Beyond the Veil

As more Christians in the West encounter Muslims and refugees, the church has an opportunity to do missions without leaving home.

From Message magazine issue "Restricted"

“He defends the cause of the fatherless and the widow, and loves the foreigner residing among you, giving them food and clothing.” (Deuteronomy 10:18)

The Iranian man was in tears. In his flight from the war-torn country he had once called home, the U.N. divided his family, sending them to Australia and him to the U.S.—alone.

But in a land where many run for refuge, this man found none within his new community.

“I don’t want to be here,” he said through his tears. “I ran away from [being a prisoner] in my home country and ended up feeling like I’m in an even bigger jail.”

The negative view of Muslims has decreased, but many North Americans are still hesitant to engage.

In 2017, the Pew Research Center conducted a survey of Americans’ attitudes toward members of nine different religious groups, asking each participant to rate these groups on a “feelings thermometer” ranging from 0 (most negative) to 100 (most positive). The results were sobering.

“Overall, Americans gave Muslims an average rating of 48 degrees,” the report notes.

The negative view of Muslims and other internationals has decreased slightly in the last five years, according to Pew, but many North Americans are still hesitant to engage this vast and rapidly expanding population.

“Instead of embracing these people and realizing this is an opportunity to share the gospel, we can sometimes be resistant towards them,” said Doug Martin, Executive Director of ABWE North America. “We can forget to be Christians first, and Americans second.”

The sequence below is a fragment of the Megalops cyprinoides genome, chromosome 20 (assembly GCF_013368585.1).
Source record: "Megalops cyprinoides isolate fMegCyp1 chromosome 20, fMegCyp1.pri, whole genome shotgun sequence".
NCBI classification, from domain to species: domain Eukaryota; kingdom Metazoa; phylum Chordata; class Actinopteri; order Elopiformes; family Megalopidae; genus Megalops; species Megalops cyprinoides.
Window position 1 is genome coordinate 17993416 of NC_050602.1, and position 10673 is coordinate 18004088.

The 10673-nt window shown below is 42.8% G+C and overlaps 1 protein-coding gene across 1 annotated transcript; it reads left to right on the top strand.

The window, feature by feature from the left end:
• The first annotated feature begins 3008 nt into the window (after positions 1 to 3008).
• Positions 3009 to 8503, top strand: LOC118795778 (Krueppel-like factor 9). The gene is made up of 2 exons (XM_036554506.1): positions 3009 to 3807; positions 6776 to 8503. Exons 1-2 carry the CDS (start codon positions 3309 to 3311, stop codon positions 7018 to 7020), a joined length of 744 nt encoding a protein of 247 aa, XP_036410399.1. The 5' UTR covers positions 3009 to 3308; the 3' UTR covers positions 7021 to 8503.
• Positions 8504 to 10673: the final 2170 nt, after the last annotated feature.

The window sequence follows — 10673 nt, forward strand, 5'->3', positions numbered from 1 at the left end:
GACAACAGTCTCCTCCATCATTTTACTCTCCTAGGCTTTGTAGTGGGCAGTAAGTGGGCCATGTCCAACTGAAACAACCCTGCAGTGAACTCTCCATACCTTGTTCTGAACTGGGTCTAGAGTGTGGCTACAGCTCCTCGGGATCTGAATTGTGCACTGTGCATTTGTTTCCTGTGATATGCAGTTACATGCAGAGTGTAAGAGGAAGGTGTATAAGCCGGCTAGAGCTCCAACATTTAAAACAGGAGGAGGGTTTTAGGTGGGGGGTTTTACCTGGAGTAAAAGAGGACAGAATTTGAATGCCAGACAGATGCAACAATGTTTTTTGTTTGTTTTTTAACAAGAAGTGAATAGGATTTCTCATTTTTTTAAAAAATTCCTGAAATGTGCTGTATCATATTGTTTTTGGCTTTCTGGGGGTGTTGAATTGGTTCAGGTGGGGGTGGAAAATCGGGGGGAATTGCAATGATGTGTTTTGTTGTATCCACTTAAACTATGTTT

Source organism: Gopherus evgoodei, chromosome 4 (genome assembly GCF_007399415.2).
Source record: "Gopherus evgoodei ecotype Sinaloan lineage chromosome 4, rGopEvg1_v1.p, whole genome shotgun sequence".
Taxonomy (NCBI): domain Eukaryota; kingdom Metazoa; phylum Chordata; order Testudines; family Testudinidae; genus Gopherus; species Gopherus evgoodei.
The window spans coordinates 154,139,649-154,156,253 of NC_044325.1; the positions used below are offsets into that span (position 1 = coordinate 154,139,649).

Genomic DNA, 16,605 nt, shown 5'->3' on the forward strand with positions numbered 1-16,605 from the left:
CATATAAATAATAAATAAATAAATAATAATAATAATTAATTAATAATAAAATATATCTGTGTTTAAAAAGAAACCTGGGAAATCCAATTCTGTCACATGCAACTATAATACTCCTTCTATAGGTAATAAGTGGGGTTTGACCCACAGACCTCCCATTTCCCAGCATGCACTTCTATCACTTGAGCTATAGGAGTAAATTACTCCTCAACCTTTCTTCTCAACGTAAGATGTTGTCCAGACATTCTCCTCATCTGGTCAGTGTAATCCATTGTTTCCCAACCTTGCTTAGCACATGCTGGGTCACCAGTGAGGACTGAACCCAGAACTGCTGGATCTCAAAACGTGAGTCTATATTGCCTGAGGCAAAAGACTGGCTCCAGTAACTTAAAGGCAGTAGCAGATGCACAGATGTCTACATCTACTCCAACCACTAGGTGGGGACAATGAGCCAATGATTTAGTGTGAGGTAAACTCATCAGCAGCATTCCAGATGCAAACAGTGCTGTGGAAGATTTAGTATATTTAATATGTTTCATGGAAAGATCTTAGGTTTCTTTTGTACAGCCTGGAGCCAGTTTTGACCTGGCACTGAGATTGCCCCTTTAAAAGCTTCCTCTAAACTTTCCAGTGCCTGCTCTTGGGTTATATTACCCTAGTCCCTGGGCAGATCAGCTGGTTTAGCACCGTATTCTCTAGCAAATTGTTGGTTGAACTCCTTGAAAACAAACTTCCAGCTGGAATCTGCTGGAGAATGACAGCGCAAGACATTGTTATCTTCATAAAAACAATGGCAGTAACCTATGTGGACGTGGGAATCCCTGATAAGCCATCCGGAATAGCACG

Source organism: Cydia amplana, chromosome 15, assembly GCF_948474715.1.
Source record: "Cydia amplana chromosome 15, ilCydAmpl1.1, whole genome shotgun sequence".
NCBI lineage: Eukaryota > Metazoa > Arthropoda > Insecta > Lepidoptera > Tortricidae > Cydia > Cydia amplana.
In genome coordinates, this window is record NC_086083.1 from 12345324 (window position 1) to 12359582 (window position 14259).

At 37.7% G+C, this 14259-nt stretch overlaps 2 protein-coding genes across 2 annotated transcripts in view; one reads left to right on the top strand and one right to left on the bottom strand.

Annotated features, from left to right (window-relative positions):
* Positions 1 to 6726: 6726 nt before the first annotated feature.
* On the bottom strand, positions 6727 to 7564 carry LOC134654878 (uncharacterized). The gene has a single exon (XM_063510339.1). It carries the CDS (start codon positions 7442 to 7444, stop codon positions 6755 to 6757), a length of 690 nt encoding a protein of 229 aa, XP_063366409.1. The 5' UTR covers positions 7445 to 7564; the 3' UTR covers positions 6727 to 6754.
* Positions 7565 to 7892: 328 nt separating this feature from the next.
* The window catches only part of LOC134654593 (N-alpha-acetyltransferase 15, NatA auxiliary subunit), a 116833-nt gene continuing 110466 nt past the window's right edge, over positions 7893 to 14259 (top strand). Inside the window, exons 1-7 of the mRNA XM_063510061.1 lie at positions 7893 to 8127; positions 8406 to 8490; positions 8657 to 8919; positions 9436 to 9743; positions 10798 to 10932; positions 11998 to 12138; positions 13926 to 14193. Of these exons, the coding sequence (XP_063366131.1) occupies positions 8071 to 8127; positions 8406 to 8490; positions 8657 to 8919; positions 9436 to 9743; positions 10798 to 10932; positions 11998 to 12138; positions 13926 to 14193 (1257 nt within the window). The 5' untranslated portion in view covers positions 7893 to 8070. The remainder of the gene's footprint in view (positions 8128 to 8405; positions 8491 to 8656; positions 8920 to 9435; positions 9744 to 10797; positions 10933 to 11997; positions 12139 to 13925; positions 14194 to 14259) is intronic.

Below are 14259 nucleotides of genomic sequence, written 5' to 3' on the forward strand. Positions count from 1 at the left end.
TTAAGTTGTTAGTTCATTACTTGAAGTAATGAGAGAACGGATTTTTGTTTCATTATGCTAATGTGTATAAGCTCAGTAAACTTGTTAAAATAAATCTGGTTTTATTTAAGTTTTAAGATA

Fortunately, more North American churches are attempting to set aside bias and reach out.


“People say to me, ‘I don’t speak their language; I don’t know how to minister to them,’” explains Peter*, an ABWE teammate working with Arabic churches in Pennsylvania. “It’s actually very simple: Just think about what you can do for someone who has nothing.”

Peter would know. Several years before joining ABWE, he experienced his own displacement. He had come to the United States in 2010 from the Middle East to study at a Bible college in Ohio. But he had no intention of staying in the US long-term.

“The plan was to study here and then go back to help my father—a pastor—plant churches [back home].”

God had other plans.

In the infamous Arab Spring of 2011, Peter’s country went to war. Peter was required as a citizen to fight—but every time he attempted to submit his papers allowing him to return to his country, they were rejected.

He tried for three years. Eventually, the government blacklisted Peter with the threat of imprisonment if he ever attempts to go home.

Unable to return to his country after graduation, Peter reached out to a Middle Eastern-American pastor who was struggling to manage three new church plants in central Pennsylvania on his own.

Peter offered his services, helping to recruit and train more laborers to support the fledging churches.

During this time, the churches were working with the U.S. State Department and other local ministries to provide food, clothing, and other essentials to internationals—immigrants, refugees, and others who are seeking asylum or trying to establish themselves in a new country.

For many, “they’re completely starting over,” Peter said.